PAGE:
Hitching Posts and Stepping Stones

Back in the day when horsepower referred to equine engines, many homes around Seattle had hitching posts and stepping stones. Very few of these remain.

Stuart Stepping StoneIn fact, I know of two stepping stones, the place where you would step out of your carriage and onto a raised block of stone. One is on Capitol Hill at Fourteenth Ave E. and E. Valley St., on a street known as Millionaire’s Row. This stepping stone stood in front of the house of Elbridge Amos Stuart, the man who started the Carnation Evaporated Milk Company. They’re the ones with the famous slogan about contented cows. The second is just north on the NW corner of Fourteenth and Aloha St.

IMG_2542Regarding hitching posts, the ones I know of are just south on Fourteenth, on the west side of the street. One is at Fourteenth and Roy St and the other just house north. Both the posts and steps look to be made of Index Granite, one of the local building stones used in the late 19th and early 20th centuries in Seattle.

I suspect that there are more of each. If you know of any, please let me know. Thanks.

Since I wrote this, I have found two more stepping stones, both on 22nd Avenue E. They are in front of the house on the northwest corner of Prospect and the one north of that house. I also have learned of several more hitching posts. One is in front of the Frye Museum and came from the house of Charles and Emma Frye.
– Another, courtesy of my pal Valarie Bunn, is on the southwest corner of Minor Avenue and James Street.
– There are two hitching posts, or at structures that look very similar to one, on Queen Anne Hill. One is where Fifth Ave W and W. Kinnear Pl curve together and the second is slightly east where Fifth Ave W and W. Kinnear Pl split.
– 1237 8th Ave. E in Seattle
– Across the street from 1107 37th Ave. Seattle.

Adaptive Reuse of Quarries: Swimming, Climbing, and Filming

Like cats, many quarries have multiple lives, or at least continue to be used long after people have pulled out stone for buildings. My most recent reminder of this was an article in one of Seattle’s local newspapers. The story described how the Index quarry, which Swedish immigrant John Soderberg opened in 1904, had been purchased and protected by the local rock climbing community.

The Index granite, technically a granodiorite, was an important building material in Seattle in the early part of the twentieth century. Soderberg took advantage of the proximity of the Great Northern Railway tracks to ship the stone. It went primarily into curbs and foundations, including my favorite building in Seattle, Smith Tower, but like many a local stone, its luster soon faded, other stones came into the market, and quarry closed down by the mid 1930s. And then the quarry was forgotten until rock climbers discovered it as a great climbing area close to Puget Sound.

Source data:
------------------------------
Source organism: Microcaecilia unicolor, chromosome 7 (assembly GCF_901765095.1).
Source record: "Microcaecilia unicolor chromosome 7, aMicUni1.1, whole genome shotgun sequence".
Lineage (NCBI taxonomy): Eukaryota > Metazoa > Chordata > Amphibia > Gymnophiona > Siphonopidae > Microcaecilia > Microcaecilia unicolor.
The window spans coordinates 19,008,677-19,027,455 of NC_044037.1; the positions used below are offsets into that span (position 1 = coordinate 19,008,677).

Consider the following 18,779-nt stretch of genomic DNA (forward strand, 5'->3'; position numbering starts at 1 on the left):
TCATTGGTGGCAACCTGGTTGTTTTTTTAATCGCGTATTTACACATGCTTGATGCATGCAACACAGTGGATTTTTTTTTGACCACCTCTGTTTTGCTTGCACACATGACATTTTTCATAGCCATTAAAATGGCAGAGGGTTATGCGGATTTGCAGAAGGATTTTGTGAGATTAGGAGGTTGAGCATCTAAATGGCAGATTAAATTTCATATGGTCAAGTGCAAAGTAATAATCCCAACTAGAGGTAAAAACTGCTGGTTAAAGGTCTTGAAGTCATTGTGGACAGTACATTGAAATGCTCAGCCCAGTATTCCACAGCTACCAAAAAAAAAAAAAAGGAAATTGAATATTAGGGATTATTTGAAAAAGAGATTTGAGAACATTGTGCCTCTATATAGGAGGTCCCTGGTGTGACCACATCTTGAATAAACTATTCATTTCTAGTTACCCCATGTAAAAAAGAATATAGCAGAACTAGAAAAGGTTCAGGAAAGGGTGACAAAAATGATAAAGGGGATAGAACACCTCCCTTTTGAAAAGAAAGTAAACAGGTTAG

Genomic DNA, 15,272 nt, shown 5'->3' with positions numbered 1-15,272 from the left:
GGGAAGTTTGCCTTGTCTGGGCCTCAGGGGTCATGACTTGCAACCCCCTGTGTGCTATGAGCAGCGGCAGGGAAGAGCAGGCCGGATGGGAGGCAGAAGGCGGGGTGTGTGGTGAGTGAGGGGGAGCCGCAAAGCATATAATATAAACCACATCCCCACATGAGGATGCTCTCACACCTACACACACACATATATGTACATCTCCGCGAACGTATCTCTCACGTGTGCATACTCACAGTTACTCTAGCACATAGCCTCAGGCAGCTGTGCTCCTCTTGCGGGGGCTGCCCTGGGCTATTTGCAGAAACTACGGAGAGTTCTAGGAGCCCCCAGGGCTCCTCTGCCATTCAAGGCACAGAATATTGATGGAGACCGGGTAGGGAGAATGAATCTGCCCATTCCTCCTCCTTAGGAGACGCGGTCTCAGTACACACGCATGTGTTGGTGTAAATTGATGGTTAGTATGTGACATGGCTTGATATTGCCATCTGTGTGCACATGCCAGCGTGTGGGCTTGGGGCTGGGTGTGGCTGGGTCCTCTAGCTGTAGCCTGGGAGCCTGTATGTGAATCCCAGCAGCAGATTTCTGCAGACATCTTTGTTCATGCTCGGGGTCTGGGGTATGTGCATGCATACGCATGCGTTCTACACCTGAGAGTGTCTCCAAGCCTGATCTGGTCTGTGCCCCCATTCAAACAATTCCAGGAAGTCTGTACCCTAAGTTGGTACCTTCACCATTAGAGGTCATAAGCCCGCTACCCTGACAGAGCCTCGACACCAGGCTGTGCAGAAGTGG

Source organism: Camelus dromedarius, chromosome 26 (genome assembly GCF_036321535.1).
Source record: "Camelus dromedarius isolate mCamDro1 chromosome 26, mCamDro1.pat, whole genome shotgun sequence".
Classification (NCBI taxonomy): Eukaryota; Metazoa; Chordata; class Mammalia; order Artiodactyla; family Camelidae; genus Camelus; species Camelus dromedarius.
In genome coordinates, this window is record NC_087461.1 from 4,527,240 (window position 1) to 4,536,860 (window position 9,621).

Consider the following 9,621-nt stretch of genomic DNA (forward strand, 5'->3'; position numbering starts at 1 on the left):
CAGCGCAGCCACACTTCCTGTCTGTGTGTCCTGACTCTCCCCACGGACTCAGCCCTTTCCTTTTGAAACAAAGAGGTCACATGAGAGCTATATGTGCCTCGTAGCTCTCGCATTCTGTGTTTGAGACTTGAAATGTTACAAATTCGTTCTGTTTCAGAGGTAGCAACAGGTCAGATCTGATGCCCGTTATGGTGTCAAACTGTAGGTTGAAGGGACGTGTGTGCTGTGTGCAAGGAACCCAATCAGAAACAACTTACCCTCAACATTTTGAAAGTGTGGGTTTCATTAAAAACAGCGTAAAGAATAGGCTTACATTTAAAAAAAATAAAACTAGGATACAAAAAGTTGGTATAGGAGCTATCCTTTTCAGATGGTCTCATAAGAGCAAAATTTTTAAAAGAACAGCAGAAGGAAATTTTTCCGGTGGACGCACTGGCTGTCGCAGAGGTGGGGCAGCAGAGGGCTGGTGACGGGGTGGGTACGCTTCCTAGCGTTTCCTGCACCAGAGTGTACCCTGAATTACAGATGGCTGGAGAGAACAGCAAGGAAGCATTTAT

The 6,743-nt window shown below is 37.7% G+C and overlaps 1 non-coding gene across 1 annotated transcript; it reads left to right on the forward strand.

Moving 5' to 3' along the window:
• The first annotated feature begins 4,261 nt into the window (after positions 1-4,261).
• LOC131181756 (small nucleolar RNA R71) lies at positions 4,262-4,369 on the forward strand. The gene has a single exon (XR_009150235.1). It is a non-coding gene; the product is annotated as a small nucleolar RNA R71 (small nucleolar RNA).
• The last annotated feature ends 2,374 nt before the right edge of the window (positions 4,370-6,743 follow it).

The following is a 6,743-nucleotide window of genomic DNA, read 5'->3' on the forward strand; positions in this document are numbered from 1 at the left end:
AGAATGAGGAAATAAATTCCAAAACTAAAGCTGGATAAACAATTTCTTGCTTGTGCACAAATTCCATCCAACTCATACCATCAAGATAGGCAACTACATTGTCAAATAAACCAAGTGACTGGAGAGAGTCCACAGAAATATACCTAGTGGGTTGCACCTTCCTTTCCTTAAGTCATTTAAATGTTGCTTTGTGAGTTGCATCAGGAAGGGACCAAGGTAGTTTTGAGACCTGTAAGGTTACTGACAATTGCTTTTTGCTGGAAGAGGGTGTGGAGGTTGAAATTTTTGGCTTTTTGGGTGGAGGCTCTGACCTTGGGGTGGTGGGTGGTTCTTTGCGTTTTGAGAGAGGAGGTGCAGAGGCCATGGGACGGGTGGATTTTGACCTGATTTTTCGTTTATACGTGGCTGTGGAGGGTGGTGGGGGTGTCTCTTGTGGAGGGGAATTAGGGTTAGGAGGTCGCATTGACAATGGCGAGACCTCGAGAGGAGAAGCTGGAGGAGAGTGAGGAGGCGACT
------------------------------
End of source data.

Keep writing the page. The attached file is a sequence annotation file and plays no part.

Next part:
Hundreds of climbing routes were put up over the years, much on private land, as well as some in Forks of the Sky State Park. Luckily for the climbers, the private owner, as well as the state parks department, were supportive of the climbers but that support may not have lasted so the Washington Climbers Coalition decided to buy the climbing wall site. On August 25, they completed the purchase of the property and named it the Stimson Bullitt Climbing Reserve.

This is not the only adaptive reuse of abandoned quarries. While working on my book, Stories in Stone, I came across several similar sites. The great granite quarry of Quincy, supplier of stone for the Bunker Hill Monument and numerous structures on the east coast, is also a favorite urban climbing area.

Perhaps the most famous ex-quarry is the one that starred in the movie Breaking Away. After the quarry flooded, it became a popular swimming site. When Breaking Away came out, so many people sought out the quarry that the owners regretted that they ever let the filmmakers shoot there. Access to the quarry is now discouraged, prohibited, and forbidden.

Portland, Connecticut’s fabulous brownstone quarry also flooded, initially when the nearby Connecticut River overflowed into 200-foot-deep hole. Later, a hurricane pushed water back into the quarry and closed it permanently. The property had been slated for development–the plan called for cutting a channel to the river and opening a marina–but then the real estate market crashed. The city of Portland bought the property in 1999 and it was designated a National Historic Landmark the following year. At present, the quarry and site have been opened for a variety of adventure activities, including snorkeling, mountain biking, and zip lines. I am not sure such use truly honors the people who worked the quarry and supplied stone for buildings from Boston to San Francisco but it is a creative use of the land.

P.S. Just got a short note from Dave Tucker at NW Geology Field Trips that reminded me of one other swimming pool quarry. Here is what Dave wrote: “The public pool in Tenino, WA, occupies the old quarry south of downtown. It is closed for the season now. Some water runs through a pipe above the quarry to form a waterfall into the pool. I talked with a local high school kid who was sneaking a smoke by the pool, he said it is ‘hundreds and hundreds of feet deep’. I thought he was just smoking tobacco, but after that comment, not so sure. Just east of the pool area is a stack of big sandstone blocks with splitting holes visible on the edges. All stacked up to form a maze and play area.”